Recommended

Current Page: U.S. | Friday, February 27, 2015
Evangelical Christians and GOP Are More Pro-Israel Than Democrats, Says Jewish Activist and Fmr. CBS Senior VP Who Denounces 'Myth of Bipartisanship'

Evangelical Christians and GOP Are More Pro-Israel Than Democrats, Says Jewish Activist and Fmr. CBS Senior VP Who Denounces 'Myth of Bipartisanship'

Jeff Ballabon, former spokesman and senior vice president of CBS News, gives a presentation at the Conservative Political Action Conference on Thursday, February 26, 2015, at the Gaylord National Resort and Convention Center in National Harbor, Maryland. | (Photo: The Christian Post)

NATIONAL HARBOR, Md. — Jeff Ballabon, a Jewish activist and former senior vice president of CBS News, says Republicans and Evangelicals have always been more pro-Israel than Democrats or liberals.

Ballabon, who's also columnist, told those gathered at the Conservative Political Action Conference Thursday afternoon that over the past few decades Republicans have supported Israel far more than Democrats.

Using data collected by Gallup polling, Ballabon took issue with what he described as "the myth of bipartisanship," which is the claim that Democrats have been as supportive of Israel as Republicans.

"It's an incredibly partisan relationship. Eighty-three percent of Republicans sympathize with Israelis but only 48 percent of Democrats," said Ballabon. "This isn't cyclical. This isn't who is in the White House, it's not who is the prime minister of Israel, it's not who controls Congress or the Knesset."

"The liberal idea has painted Israel as an aggressor, an oppressor. But Evangelicals don't really buy that because they don't see a need for Palestinian suffrage," he explained in an interview with The Christian Post.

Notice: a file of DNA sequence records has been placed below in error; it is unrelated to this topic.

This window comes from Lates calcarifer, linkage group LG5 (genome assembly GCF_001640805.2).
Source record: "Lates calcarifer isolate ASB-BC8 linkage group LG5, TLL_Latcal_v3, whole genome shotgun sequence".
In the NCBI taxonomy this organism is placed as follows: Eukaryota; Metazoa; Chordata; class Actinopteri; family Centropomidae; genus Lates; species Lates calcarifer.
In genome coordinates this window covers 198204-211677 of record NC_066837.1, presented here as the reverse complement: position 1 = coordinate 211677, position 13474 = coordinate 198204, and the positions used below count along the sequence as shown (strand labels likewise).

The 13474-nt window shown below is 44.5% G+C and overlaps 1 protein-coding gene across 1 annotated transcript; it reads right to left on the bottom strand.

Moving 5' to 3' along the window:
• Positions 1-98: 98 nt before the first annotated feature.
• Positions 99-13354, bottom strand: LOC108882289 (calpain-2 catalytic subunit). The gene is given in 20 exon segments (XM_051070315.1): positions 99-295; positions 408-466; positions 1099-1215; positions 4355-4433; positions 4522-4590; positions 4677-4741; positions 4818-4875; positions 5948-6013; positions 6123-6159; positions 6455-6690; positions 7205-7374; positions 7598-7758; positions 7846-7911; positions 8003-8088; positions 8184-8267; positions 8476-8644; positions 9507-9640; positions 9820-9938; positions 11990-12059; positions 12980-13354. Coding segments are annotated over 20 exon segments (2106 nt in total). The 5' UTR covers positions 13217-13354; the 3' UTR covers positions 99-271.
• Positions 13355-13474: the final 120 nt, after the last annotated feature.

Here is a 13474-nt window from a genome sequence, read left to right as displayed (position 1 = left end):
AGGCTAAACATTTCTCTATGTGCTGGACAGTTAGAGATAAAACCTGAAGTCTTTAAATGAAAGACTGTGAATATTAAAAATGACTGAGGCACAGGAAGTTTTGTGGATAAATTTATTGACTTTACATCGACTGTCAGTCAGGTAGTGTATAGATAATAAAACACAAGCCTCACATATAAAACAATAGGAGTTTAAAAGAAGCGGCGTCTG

"They know the history much, much better first of all. And Evangelicals are brought up knowing the story not just of the Bible but of the modern state of Israel. They know that there was no Palestinian polity before Israel came."

During his presentation, Ballabon focused on the apparent evolution of Democratic views on Israel. He noted that in 1980 then President Jimmy Carter opposed the creation of a Palestinian state.

Israel's Prime Minister Benjamin Netanyahu listens as U.S. President Barack Obama (R) speaks, during their meeting in the Oval Office of the White House in Washington, October 1, 2014. | (Photo: Reuters/Kevin Lamarque)

Ballabon also argued that well into the 1990s Democratic leaders largely remained opposed to a "two-state solution" for the Israeli-Palestinian conflict.

Over the past few decades, however, Democrats have always sympathized with Israel far less than Republicans.

Ballabon's presentation came as controversy has erupted on Capitol Hill regarding the invitation of Israeli Prime Minister Benjamin Netanyahu to speak before a joint session of Congress.

Although Speaker of the House John Boehner, R-Ohio, invited Netanyahu to address Congress over the possible lifting of sanctions on Iran, the White House has expressed disapproval of the speech.

Furthermore, Politico reported recently that some Democrats in the executive and legislative branches might skip the Netanyahu speech altogether.

Edward-Isaac Dovere and Jake Sherman of Politico wrote earlier this month that certain Democrat congressmen and Vice President Joe Biden might be absent.

"Dozens of House Democrats are privately threatening to skip the March 3 address, according to lawmakers and aides, in what's become the lowest point of a relationship between the Israeli prime minister and President Barack Obama that's never been good," reported Politico.

"Netanyahu's already been denied an Oval Office meeting with Obama. Secretary of State John Kerry has no plans to meet with him while he's in town …"

Ballabon's remarks were part of the American Conservative Union's annual major gathering known as CPAC.

Held at the Gaylord National Resort and Convention Center near Washington, D.C., CPAC features several conservative groups, activists, politicians, and public figures.

Sponsored

Most Popular

More In U.S.